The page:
The Clean Energy Council has warned that the US President Joe Biden’s push towards clean energy could put the Australian economy on the back foot.

The warning follows the introduction of the Inflation Reduction Act in the US, a mammoth package of policies and incentives targeting US$369 billion (AUD $520 billion) of clean energy and climate change initiatives.

According to the Clean Energy Council, this has sparked an international clean energy arms race, with the potential to damage the Australian economy.

Clean Energy Council Chief Executive, Kane Thornton, said that while the US spending was positive for decarbonisation, Australia now faced losing thousands of jobs and significant international investment to its North American ally.

“Australia has a prime opportunity to become a clean energy superpower, but the brightest minds and the biggest wallets are now looking to the US for their best opportunity,” Mr Thornton said.

“It is immediately clear the US package dwarfs the level of support Australian governments provide for the clean energy transition.

“The consequences of inaction have the potential to damage Australian competitiveness across all industries for decades to come.

“Taking the next step in Australia’s clean energy transformation requires even stronger action and support for the industry.”

Mr Thornton said Australia requires a coherent masterplan to become a global energy superpower and called on the Federal Government to formally articulate its strategy.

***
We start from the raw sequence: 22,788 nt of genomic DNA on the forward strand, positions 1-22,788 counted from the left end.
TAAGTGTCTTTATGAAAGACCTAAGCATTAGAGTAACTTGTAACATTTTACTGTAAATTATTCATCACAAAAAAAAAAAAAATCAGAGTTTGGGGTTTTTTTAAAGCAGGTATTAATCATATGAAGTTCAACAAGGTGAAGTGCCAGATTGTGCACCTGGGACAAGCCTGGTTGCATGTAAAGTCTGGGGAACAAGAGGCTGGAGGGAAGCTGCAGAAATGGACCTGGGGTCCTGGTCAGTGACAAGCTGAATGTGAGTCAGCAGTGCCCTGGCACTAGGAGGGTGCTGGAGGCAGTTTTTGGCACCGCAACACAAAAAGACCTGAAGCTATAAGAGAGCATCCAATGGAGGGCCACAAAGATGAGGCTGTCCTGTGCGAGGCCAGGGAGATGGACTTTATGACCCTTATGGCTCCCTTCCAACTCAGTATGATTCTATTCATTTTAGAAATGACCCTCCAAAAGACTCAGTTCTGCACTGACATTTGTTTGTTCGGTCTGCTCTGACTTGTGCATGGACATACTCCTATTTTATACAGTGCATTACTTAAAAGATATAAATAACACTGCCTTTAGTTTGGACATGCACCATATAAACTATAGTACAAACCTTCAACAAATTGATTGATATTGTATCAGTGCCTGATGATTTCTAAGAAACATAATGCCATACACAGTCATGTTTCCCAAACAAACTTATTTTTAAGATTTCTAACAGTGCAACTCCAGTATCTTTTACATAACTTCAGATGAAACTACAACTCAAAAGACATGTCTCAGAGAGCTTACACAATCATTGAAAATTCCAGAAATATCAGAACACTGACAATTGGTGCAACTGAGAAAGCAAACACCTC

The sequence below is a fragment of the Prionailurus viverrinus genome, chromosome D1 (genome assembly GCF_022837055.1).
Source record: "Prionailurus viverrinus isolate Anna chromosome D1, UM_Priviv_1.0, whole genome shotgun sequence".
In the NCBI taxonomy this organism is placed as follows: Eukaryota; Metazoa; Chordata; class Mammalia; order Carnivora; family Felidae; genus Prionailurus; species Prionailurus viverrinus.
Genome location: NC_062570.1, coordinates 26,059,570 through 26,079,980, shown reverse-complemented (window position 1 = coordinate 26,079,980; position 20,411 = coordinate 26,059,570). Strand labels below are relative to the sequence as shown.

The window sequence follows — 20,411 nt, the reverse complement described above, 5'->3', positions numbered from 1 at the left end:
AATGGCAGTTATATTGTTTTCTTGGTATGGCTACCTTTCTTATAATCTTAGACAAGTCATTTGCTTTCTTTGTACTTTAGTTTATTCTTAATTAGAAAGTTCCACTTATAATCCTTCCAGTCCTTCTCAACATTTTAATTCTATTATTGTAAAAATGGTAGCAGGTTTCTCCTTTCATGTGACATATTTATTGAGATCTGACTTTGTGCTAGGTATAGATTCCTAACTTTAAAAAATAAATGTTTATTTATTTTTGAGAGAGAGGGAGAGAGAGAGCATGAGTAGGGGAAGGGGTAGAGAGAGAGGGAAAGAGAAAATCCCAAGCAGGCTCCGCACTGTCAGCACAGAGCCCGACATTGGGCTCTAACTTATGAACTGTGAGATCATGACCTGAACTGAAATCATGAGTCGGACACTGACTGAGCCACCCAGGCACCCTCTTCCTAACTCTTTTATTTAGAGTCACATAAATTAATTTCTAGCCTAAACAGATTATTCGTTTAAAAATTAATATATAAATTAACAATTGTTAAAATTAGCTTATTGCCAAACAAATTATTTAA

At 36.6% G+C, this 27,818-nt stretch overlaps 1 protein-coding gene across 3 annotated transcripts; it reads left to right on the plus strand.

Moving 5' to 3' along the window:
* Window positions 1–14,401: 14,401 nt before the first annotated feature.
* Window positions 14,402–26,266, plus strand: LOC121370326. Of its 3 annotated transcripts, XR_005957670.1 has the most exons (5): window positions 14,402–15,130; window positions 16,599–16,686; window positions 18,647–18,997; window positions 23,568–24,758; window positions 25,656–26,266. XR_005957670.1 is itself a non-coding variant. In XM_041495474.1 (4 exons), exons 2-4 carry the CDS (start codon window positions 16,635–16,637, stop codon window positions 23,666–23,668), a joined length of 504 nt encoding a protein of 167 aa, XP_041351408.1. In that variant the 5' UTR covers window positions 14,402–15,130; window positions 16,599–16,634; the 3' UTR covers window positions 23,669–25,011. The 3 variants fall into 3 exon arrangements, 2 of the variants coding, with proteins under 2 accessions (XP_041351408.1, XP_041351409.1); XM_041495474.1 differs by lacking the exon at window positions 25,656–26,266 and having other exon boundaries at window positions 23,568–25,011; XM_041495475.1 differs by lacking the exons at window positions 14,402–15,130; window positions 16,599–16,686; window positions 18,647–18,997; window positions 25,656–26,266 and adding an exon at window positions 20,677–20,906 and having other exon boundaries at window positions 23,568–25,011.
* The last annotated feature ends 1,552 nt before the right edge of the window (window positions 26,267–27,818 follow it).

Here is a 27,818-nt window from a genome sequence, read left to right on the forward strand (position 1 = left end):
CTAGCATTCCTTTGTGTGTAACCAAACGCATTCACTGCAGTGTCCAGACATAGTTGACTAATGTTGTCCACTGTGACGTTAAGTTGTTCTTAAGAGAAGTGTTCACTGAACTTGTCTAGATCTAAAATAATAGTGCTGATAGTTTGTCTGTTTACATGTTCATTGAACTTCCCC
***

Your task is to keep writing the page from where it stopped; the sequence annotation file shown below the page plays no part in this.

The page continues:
Meanwhile, the scale of US incentives for renewable energy investment and green hydrogen has significantly altered the global landscape, acting as a powerful magnet for finance, workers, and technology manufacturing.

The Federal Government has requested a detailed analysis from Dr Alan Finkel on the implications of the Inflation Reduction Act.

Mr Thornton urged the Australian Federal Government to take appropriate action in the May 2023 Budget.

“Vast economic packages that prioritise the build-out of renewable energy and storage are exactly what’s needed to decarbonise the planet. Australia is at risk of being left behind without a significant commitment in the May Budget,” Mr Thornton said.

“This has the potential to harm all export industries. A world-leading supply of clean, affordable energy is a competitive advantage for any industry that competes in the global market.”

Regional Director of Airswift – a provider of workforce solutions to STEM industries – Ryan Carroll, said Australia was not the first choice for renewable energy talent.

“The brightest talent and biggest brains will always gravitate to the best opportunities. In renewable energy, Australia has the potential to lead the world, but the race to realise and capitalise on the opportunities is on and the US Government has made its intent clear,” Mr Carroll said.

“The Global Energy Talent Index highlights that Australia’s position as a destination for renewable energy talent lags behind Europe and North America.

“The government should learn from Joe Biden and use the May Budget to promote investment and entrepreneurship. This will signal to the top energy minds that Australia is the place for career progression and innovative projects.”

Since coming to power, the Federal Government has increased Australia’s level of ambition on emissions reduction and committed to delivering a range of programs to support accelerated renewable energy deployment.

However, the Clean Energy Council has grown increasingly concerned that the funding and institutional support that is envisaged will be inadequate to realise Australia’s potential as a renewable energy superpower.

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